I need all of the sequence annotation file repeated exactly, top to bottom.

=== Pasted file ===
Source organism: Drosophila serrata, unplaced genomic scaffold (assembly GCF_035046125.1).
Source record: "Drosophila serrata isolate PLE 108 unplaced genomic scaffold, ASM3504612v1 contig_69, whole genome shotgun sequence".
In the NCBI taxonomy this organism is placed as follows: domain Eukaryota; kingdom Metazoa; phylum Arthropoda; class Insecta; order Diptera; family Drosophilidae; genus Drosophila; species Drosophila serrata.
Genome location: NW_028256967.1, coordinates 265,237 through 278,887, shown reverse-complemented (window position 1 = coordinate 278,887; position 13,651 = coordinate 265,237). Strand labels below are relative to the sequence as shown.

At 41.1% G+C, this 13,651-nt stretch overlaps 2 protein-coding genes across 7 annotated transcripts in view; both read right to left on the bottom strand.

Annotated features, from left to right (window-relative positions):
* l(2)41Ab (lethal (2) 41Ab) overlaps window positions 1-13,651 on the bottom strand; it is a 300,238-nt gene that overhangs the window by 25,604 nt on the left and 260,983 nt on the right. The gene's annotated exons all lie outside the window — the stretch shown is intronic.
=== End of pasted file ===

Source organism: Drosophila serrata, unplaced genomic scaffold (assembly GCF_035046125.1).
Source record: "Drosophila serrata isolate PLE 108 unplaced genomic scaffold, ASM3504612v1 contig_69, whole genome shotgun sequence".
In the NCBI taxonomy this organism is placed as follows: domain Eukaryota; kingdom Metazoa; phylum Arthropoda; class Insecta; order Diptera; family Drosophilidae; genus Drosophila; species Drosophila serrata.
Genome location: NW_028256967.1, coordinates 265,237 through 278,887, shown reverse-complemented (window position 1 = coordinate 278,887; position 13,651 = coordinate 265,237). Strand labels below are relative to the sequence as shown.

At 41.1% G+C, this 13,651-nt stretch overlaps 2 protein-coding genes across 7 annotated transcripts in view; both read right to left on the bottom strand.

Annotated features, from left to right (window-relative positions):
* l(2)41Ab (lethal (2) 41Ab) overlaps window positions 1-13,651 on the bottom strand; it is a 300,238-nt gene that overhangs the window by 25,604 nt on the left and 260,983 nt on the right. The gene's annotated exons all lie outside the window — the stretch shown is intronic.